The technique involves having participants place their finger over the camera and flash of a smartphone, which uses a deep-learning algorithm to decipher the blood oxygen levels from the blood flow patterns in the resulting video, researchers at University of Washington and University of California San Diego say in a statement.
The team recruited six participants ranging in age from 20 to 34. Three identified as female, three identified as male. One participant identified as being African American, while the rest identified as being Caucasian.
According to the study, each participant breathed in a controlled mixture of oxygen and nitrogen to slowly reduce oxygen levels over the course of 15 minutes. For all six participants, the team acquired more than 10,000 blood oxygen level readings between 61% and 100%.
To gather data to train and test the algorithm, the researchers had each participant wear a standard pulse oximeter on one finger and then place another finger on the same hand over a smartphone’s camera and flash. Each participant had this same set up on both hands simultaneously.
The researchers used data from four of the participants to train a deep learning algorithm to pull out the blood oxygen levels. The remainder of the data was used to validate the method and then test it to see how well it performed on new subjects.
According to researchers, the smartphone correctly predicted whether the subject had low blood oxygen levels 80% of the time.
“The camera is recording a video: Every time your heart beats, fresh blood flows through the part illuminated by the flash,” says senior author Edward Wang, who started this project as a UW doctoral student studying electrical and computer engineering and is now an assistant professor at UC San Diego’s Design Lab and the Department of Electrical and Computer Engineering, in a statement.
“The camera records how much that blood absorbs the light from the flash in each of the three color channels it measures: red, green and blue,” says Wang, who also directs the UC San Diego DigiHealth Lab. “Then we can feed those intensity measurements into our deep-learning model.”
“Smartphone light can get scattered by all these other components in your finger, which means there’s a lot of noise in the data that we’re looking at,” says co-lead author Varun Viswanath, a UW alumnus who is now a doctoral student advised by Wang at UC San Diego, in a statement. “Deep learning is a really helpful technique here because it can see these really complex and nuanced features and helps you find patterns that you wouldn’t otherwise be able to see.”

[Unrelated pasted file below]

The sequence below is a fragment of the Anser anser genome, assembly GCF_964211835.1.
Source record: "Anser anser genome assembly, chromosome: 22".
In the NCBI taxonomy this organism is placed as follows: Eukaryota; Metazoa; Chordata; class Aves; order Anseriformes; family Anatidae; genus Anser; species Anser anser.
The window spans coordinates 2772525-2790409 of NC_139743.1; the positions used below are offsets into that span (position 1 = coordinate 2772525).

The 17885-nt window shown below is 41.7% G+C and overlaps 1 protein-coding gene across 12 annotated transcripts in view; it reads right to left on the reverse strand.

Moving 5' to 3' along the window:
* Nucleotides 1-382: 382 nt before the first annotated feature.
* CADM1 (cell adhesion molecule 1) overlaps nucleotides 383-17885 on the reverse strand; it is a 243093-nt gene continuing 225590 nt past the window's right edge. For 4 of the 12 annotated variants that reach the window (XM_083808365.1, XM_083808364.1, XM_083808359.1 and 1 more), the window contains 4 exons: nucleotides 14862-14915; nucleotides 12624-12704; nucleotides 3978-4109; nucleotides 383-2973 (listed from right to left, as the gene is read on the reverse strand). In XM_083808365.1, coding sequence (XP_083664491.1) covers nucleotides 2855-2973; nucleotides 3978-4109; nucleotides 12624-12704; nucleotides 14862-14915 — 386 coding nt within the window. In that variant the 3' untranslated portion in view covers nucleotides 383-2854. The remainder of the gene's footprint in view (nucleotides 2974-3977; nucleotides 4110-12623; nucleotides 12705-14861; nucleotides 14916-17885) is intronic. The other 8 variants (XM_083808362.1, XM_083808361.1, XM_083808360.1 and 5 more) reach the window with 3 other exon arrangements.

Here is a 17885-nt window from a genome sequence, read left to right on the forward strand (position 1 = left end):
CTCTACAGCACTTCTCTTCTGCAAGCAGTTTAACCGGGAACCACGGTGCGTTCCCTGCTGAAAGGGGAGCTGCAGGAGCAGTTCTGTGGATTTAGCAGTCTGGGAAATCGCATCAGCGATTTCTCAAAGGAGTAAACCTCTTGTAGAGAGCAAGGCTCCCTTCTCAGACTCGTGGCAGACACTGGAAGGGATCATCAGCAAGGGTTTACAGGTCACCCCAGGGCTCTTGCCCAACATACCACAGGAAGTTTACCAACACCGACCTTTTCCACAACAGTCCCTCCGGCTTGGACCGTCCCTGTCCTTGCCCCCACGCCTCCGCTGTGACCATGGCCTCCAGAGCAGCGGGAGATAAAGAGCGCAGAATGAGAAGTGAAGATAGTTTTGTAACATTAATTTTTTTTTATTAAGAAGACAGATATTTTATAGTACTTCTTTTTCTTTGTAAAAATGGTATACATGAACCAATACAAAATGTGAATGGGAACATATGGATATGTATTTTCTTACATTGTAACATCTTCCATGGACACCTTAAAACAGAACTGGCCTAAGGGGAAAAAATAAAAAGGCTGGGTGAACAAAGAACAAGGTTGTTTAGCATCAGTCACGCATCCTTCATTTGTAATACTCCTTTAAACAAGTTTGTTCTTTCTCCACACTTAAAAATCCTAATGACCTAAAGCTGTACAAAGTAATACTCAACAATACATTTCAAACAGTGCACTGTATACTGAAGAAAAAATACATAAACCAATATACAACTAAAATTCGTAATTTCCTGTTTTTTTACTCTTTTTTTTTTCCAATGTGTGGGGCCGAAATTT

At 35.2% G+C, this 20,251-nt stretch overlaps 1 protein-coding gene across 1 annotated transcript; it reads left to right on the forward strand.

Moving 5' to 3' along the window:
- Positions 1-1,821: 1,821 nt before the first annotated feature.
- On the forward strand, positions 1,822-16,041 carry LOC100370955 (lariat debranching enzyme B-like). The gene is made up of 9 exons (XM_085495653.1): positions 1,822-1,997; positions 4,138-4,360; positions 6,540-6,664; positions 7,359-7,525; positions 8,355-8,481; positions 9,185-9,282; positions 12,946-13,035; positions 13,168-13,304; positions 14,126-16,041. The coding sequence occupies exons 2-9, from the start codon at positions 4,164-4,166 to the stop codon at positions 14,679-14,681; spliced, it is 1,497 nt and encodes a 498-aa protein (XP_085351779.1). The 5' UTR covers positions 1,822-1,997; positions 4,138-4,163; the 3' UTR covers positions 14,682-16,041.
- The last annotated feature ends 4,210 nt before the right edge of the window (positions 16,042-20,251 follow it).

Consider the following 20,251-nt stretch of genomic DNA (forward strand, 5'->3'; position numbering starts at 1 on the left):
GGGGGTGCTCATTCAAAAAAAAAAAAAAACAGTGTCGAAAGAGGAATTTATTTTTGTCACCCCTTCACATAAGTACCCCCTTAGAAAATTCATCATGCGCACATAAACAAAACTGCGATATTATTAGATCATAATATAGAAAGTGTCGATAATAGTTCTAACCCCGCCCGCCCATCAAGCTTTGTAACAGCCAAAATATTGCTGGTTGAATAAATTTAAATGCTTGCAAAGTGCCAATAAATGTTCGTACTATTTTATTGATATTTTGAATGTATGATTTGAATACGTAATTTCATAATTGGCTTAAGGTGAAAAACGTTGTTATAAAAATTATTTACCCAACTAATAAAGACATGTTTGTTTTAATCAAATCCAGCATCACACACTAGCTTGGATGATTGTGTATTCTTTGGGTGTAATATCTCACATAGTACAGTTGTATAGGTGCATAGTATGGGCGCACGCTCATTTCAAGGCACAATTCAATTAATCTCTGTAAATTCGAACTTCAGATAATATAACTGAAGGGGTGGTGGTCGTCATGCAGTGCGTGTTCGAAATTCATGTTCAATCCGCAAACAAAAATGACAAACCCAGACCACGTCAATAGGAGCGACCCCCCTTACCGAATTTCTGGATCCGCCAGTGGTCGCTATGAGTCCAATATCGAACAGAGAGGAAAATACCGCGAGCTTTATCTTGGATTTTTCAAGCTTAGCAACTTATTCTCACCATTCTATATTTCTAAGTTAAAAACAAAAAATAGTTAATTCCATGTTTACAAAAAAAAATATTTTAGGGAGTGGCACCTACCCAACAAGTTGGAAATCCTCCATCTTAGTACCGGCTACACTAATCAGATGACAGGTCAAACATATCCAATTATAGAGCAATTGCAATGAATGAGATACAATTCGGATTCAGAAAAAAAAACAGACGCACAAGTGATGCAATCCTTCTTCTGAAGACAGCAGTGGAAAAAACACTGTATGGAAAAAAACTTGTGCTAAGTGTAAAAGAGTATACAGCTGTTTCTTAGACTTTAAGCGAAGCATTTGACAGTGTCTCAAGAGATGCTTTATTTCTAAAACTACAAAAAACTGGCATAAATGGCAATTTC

The team hopes to continue this research by testing the algorithm on more people.
“One of our subjects had thick calluses on their fingers, which made it harder for our algorithm to accurately determine their blood oxygen levels,” Hoffman says. “If we were to expand this study to more subjects, we would likely see more people with calluses and more people with different skin tones. Then we could potentially have an algorithm with enough complexity to be able to better model all these differences.”
But, the researchers said, this is a good first step toward developing biomedical devices that are aided by machine learning.
“It’s so important to do a study like this,” Wang says. “Traditional medical devices go through rigorous testing. But computer science research is still just starting to dig its teeth into using machine learning for biomedical device development and we’re all still learning. By forcing ourselves to be rigorous, we’re forcing ourselves to learn how to do things right.”
Another benefit of measuring blood oxygen levels on a smartphone is that almost everyone has one.
“This way you could have multiple measurements with your own device at either no cost or low cost,” says co-author Matthew Thompson, professor of family medicine in the UW School of Medicine. “In an ideal world, this information could be seamlessly transmitted to a doctor’s office. This would be really beneficial for telemedicine appointments or for triage nurses to be able to quickly determine whether patients need to go to the emergency department or if they can continue to rest at home and make an appointment with their primary care provider later.”